Snips brings its privacy-focused voice assistant to cars
French startup Snips is announcing two things for its voice assistant SDK. First, the company is showing off an interesting use case in Nuremberg with a Snips-powered voice assistant in a car. Second, you can now build voice assistants in German.
Snips isn’t technically competing with Alexa Voice Service or Google Assistant SDK as they’re not designed the same way. Snips lets you build a voice assistant that runs locally. While many hackers have been playing around with the SDK, Snips eventually wants to convince manufacturers that they should embed a Snips-powered assistant instead of Amazon Alexa or Google Assistant.
Your voice recordings or instructions are never sent to the cloud with Snips. It respects your privacy and allows some low-latency use cases even if your device isn’t connected or has some connection issues.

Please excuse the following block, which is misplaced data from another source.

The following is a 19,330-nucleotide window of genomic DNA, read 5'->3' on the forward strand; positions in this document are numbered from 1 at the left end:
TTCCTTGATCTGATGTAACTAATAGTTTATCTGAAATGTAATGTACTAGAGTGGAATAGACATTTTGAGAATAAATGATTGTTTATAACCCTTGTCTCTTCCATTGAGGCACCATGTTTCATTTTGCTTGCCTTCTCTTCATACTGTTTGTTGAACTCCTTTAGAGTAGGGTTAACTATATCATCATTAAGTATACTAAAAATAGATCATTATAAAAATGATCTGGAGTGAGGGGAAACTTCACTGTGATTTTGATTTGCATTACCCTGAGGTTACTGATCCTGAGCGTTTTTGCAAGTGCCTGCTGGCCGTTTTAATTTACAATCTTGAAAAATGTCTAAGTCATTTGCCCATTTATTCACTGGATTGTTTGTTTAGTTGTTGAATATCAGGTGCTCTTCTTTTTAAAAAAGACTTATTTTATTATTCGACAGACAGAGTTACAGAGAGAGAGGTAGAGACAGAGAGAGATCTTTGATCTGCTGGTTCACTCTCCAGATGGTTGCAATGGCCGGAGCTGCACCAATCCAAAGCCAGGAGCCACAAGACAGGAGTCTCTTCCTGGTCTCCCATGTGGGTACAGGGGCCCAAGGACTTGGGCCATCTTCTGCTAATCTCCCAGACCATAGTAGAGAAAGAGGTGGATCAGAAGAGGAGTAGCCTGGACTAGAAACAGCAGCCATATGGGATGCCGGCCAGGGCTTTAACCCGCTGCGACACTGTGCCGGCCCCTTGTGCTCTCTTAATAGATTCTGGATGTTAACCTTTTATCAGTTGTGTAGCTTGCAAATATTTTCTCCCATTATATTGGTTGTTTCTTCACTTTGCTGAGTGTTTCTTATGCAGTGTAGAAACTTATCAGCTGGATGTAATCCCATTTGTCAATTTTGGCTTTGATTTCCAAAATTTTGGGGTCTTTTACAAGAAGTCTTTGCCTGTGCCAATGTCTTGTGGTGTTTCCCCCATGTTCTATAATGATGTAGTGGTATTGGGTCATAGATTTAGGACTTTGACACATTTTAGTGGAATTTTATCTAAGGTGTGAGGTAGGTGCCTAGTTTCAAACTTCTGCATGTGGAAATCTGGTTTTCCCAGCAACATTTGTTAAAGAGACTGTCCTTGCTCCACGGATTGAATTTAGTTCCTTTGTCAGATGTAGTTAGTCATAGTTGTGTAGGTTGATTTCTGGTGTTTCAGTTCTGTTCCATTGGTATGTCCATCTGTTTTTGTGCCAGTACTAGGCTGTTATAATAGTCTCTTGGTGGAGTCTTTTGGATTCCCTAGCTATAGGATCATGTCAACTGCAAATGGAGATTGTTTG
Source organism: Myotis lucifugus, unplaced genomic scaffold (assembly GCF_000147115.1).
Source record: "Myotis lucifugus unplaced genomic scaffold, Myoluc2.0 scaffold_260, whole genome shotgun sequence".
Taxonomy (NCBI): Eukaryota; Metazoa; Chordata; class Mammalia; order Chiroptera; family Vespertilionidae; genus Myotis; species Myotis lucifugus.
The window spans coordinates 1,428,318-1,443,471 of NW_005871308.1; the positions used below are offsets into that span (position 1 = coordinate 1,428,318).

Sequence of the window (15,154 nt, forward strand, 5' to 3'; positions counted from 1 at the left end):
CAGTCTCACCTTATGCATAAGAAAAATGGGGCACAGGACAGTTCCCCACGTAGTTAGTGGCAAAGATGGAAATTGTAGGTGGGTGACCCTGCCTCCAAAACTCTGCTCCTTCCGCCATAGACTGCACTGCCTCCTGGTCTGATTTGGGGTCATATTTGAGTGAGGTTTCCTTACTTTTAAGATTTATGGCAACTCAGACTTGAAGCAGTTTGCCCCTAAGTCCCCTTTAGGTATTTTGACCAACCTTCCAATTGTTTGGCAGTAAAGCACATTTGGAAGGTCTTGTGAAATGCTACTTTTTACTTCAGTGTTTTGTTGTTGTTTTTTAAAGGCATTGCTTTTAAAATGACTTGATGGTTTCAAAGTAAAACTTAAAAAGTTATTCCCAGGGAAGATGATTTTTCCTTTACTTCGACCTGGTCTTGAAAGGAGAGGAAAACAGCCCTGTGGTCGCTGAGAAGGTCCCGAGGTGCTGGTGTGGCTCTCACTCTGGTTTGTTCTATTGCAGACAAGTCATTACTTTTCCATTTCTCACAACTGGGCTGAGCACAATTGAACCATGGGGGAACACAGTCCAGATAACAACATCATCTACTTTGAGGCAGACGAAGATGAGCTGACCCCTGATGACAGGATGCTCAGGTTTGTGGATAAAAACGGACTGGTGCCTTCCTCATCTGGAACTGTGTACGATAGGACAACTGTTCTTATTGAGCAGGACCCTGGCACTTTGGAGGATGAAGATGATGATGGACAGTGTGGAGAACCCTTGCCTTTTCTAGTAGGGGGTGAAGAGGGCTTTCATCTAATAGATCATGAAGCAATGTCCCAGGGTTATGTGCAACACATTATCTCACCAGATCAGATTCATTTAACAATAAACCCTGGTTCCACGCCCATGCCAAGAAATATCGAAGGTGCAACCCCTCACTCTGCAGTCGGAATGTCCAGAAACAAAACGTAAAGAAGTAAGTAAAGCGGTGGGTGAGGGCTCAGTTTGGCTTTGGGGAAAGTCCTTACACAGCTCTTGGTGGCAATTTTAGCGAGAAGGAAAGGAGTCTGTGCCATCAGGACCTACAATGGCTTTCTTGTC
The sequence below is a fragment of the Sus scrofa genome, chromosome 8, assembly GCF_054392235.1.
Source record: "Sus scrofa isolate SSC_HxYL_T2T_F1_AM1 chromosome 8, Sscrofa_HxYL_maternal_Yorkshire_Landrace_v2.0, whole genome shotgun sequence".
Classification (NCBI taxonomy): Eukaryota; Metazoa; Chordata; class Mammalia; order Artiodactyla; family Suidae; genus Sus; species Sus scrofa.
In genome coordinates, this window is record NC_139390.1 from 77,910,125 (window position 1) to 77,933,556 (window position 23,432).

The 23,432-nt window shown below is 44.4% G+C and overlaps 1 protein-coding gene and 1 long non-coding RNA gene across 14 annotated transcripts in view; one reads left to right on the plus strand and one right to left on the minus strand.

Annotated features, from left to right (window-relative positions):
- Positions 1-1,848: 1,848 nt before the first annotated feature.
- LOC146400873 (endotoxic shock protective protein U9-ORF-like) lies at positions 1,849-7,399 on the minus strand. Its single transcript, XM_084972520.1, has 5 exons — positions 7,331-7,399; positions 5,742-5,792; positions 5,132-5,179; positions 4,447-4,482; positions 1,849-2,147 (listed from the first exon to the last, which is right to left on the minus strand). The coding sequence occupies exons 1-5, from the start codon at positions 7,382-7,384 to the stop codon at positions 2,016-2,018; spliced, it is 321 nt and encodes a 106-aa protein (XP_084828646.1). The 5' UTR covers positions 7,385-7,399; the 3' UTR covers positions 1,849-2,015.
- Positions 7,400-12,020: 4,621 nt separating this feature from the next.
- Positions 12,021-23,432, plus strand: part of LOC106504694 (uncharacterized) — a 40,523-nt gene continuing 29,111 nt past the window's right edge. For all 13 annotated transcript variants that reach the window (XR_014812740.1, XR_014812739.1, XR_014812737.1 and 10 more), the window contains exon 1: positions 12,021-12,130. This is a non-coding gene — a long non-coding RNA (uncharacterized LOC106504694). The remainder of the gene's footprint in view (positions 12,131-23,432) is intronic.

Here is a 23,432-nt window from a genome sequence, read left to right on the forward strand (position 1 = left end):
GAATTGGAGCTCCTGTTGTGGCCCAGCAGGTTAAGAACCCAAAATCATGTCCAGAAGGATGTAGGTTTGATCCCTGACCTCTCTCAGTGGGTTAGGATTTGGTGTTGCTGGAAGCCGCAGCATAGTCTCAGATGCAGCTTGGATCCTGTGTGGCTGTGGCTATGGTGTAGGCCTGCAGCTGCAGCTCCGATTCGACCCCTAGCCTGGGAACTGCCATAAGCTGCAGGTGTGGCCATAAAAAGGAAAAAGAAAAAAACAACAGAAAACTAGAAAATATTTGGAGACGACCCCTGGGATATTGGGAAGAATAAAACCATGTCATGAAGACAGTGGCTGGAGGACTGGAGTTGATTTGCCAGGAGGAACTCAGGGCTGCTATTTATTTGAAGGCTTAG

While it could be limiting in some cases if you want to build a general-purpose smart speaker, it makes a lot of sense for some devices. For instance, your car might not always be connected to the internet if you’re driving abroad. Snips assistants run on ARM chips that are at least as powerful as a Raspberry Pi 3. So it should work with most infotainment systems out there.
With Snips, you can still launch the navigation system and set a destination with your voice without sending any data. The company thinks that many devices are going to have a voice interface so you can interact with them directly. For instance, you only want to tell your Roomba to start vacuuming — no need to let you start a Spotify playlist from your vacuum cleaner.
In the demo, you can ask the Snips-powered car to give you an ETA, call a contact and go to an address. Car manufacturers also can work with Snips to customize the wake word so you can say “Hey Toyota” instead of a generic “OK Google” wake word.
In addition to that, Snips is adding new languages to its embedded voice recognition platform. You can now build a Snips-powered assistant that works in English, French and German. Now let’s see if that will be enough to convince infotainment system manufacturers.